One of the most striking things about Farina’s documentary is the film’s refreshing tone of good faith. The viewer is dropped almost immediately into the action of UVA students entering Beaumont (which closed in 2017) for the first time, not knowing what to expect.
Maybe a university student wants to alter his perception of what makes a person “criminal.” Perhaps a resident has a specific notion of what a university course is or what sort of person thrives in it. And neither participant has much familiarity, lived or otherwise, with the time or place where these works were written. But as the film progresses, the viewer witnesses genuine emotional exchanges between three very different people—UVA student, correctional facility resident, and 19th-century Russian author.
“Part of it is bringing people together at that age,” says Farina, “and part of it is the stereotypes they have going in. They dissolve within a couple weeks, and they really open up. And particularly for the residents, it’s their one time of the week when they have a little sense of safety, but also a little sense that they can be themselves and not have to put up their guard. It means a lot to them. One [resident] literally said, ‘That’s the one time I don’t feel locked up. I can be myself.’”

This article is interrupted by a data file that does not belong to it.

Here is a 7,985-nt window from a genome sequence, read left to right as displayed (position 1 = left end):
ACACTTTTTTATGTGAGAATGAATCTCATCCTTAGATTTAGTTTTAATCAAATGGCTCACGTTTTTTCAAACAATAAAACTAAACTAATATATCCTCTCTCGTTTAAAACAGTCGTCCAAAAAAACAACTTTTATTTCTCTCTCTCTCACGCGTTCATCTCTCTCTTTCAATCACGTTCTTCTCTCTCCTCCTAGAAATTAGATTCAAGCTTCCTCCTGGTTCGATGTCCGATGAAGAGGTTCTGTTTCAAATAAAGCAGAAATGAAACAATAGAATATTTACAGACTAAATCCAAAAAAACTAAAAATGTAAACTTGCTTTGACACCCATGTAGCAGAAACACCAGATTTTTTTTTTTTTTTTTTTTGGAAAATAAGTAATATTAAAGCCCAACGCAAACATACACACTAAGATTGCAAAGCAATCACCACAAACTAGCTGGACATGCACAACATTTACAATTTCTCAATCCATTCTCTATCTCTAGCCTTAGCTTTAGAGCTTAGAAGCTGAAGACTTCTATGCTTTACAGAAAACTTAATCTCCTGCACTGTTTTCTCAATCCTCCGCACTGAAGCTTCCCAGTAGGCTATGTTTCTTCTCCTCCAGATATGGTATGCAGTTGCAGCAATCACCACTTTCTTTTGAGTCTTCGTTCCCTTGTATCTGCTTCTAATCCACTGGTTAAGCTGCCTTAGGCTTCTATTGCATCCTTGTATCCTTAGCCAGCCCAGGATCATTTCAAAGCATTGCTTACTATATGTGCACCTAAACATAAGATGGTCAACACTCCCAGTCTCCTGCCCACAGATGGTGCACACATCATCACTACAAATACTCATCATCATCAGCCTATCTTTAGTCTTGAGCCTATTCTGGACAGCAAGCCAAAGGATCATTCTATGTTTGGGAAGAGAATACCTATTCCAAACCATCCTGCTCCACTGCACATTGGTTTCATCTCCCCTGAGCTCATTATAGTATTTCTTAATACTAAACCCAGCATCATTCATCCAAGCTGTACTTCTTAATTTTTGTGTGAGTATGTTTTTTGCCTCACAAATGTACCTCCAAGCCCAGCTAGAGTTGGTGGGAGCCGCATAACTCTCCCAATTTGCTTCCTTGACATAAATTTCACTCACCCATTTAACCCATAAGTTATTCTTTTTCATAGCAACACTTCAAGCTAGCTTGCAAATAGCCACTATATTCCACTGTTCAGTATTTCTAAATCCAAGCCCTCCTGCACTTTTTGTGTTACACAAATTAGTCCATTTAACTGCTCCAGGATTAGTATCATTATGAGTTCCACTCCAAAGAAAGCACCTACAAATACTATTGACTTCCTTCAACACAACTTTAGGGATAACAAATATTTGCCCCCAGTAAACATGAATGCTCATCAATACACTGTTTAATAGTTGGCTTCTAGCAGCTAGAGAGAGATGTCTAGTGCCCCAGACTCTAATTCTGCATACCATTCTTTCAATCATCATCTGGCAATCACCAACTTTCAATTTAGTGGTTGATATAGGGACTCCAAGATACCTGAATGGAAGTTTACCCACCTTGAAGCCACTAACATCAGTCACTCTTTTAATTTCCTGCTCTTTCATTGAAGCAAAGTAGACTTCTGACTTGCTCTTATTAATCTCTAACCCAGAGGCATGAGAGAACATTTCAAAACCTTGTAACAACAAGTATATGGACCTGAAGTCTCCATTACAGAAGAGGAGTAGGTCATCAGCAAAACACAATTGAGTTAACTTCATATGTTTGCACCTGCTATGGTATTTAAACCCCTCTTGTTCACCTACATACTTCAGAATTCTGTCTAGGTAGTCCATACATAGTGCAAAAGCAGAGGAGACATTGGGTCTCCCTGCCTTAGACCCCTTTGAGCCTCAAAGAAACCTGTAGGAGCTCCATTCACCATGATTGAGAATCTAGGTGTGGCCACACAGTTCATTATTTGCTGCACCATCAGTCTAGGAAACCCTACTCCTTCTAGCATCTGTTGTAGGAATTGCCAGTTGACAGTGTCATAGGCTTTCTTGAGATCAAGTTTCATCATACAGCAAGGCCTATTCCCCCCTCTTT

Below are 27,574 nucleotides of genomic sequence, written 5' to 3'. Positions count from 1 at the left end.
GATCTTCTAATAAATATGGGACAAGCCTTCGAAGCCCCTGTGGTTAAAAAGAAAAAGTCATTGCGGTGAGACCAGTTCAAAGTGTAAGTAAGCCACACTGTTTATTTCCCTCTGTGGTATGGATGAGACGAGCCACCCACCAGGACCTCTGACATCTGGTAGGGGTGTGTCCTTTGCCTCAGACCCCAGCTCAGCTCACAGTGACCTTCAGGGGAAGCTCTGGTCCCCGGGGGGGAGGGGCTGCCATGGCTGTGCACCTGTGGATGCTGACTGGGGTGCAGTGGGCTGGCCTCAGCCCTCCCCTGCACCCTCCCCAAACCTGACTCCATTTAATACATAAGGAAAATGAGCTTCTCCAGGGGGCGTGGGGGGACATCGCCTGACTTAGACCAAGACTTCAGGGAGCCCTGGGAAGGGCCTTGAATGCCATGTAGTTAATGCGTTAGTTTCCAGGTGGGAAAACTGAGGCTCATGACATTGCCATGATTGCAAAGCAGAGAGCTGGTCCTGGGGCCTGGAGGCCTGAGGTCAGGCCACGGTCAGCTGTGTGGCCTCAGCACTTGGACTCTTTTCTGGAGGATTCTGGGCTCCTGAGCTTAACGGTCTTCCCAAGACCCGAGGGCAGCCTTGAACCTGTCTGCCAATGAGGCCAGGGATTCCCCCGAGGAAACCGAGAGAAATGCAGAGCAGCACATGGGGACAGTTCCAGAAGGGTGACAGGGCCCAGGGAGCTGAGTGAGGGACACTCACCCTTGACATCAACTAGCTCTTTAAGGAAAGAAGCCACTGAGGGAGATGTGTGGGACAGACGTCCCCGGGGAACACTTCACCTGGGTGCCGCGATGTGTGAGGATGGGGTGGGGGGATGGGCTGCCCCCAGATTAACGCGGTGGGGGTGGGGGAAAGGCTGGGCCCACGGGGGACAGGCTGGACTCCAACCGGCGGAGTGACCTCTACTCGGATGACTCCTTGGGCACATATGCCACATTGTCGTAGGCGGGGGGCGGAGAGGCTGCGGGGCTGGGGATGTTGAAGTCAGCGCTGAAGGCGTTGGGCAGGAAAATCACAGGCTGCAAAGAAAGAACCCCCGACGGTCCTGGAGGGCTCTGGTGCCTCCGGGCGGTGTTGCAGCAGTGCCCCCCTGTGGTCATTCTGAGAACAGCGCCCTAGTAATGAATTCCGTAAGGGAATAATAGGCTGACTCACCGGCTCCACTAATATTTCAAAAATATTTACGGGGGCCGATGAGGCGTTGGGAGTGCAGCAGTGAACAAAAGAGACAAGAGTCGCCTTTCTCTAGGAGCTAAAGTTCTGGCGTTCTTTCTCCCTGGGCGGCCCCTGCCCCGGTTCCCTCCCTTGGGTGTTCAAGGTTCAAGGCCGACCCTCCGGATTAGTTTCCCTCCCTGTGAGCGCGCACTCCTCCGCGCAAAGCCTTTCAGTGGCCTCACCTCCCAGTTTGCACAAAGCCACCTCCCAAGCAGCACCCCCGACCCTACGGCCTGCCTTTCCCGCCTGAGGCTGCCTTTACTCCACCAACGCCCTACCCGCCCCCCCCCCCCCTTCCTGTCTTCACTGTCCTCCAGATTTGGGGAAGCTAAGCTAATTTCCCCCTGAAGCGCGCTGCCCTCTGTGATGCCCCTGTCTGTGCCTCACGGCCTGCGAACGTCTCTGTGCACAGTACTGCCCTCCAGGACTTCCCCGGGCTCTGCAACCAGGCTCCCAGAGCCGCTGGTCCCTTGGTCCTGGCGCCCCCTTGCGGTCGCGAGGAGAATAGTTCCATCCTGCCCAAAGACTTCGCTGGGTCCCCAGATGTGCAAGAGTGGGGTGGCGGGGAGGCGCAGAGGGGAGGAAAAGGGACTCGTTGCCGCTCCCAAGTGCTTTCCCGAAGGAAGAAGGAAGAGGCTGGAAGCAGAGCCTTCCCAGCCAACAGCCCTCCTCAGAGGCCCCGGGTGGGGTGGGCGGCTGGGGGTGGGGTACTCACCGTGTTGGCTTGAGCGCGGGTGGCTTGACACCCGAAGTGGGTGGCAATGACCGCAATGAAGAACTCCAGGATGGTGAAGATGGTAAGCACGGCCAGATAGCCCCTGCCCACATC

Farina’s style of filmmaking allows the story to unfold with minimal prompting, but it is anything but passive. It took energy, focus, and determination to create the space where the man with the camera at the end of the table could be trusted with this level of vulnerability. Farina attended the program for two years before recording a single image, then made sure that trust did not dissipate once production began.
“I conducted a bunch of early interviews with the residents to get them to be a little more comfortable with me,” says Farina. “That relationship between me and them, I knew was going to be crucial, and so I wanted them to understand that I wasn’t sitting there with an agenda. I was sitting there, asking them the questions, and leaving it up to them as to what they want to talk about.”